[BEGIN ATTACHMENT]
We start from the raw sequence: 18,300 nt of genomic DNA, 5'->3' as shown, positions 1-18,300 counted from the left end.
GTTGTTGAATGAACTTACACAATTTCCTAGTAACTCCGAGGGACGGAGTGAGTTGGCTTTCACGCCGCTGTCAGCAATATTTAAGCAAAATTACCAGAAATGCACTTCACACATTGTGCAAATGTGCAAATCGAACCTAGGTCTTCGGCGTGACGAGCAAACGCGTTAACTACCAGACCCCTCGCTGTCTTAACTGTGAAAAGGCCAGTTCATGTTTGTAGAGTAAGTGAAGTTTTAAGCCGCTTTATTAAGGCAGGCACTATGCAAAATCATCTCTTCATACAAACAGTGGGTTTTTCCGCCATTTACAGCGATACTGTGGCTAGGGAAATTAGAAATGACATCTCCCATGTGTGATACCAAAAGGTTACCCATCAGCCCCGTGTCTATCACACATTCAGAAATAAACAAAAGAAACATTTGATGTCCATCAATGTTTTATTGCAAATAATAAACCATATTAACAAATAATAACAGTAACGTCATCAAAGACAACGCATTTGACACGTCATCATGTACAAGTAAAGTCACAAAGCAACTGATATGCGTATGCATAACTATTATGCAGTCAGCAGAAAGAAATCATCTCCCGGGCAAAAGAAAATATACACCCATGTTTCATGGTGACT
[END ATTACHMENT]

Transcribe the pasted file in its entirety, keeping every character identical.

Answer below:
We start from the raw sequence: 18,300 nt of genomic DNA, 5'->3' as shown, positions 1-18,300 counted from the left end.
GTTGTTGAATGAACTTACACAATTTCCTAGTAACTCCGAGGGACGGAGTGAGTTGGCTTTCACGCCGCTGTCAGCAATATTTAAGCAAAATTACCAGAAATGCACTTCACACATTGTGCAAATGTGCAAATCGAACCTAGGTCTTCGGCGTGACGAGCAAACGCGTTAACTACCAGACCCCTCGCTGTCTTAACTGTGAAAAGGCCAGTTCATGTTTGTAGAGTAAGTGAAGTTTTAAGCCGCTTTATTAAGGCAGGCACTATGCAAAATCATCTCTTCATACAAACAGTGGGTTTTTCCGCCATTTACAGCGATACTGTGGCTAGGGAAATTAGAAATGACATCTCCCATGTGTGATACCAAAAGGTTACCCATCAGCCCCGTGTCTATCACACATTCAGAAATAAACAAAAGAAACATTTGATGTCCATCAATGTTTTATTGCAAATAATAAACCATATTAACAAATAATAACAGTAACGTCATCAAAGACAACGCATTTGACACGTCATCATGTACAAGTAAAGTCACAAAGCAACTGATATGCGTATGCATAACTATTATGCAGTCAGCAGAAAGAAATCATCTCCCGGGCAAAAGAAAATATACACCCATGTTTCATGGTGACT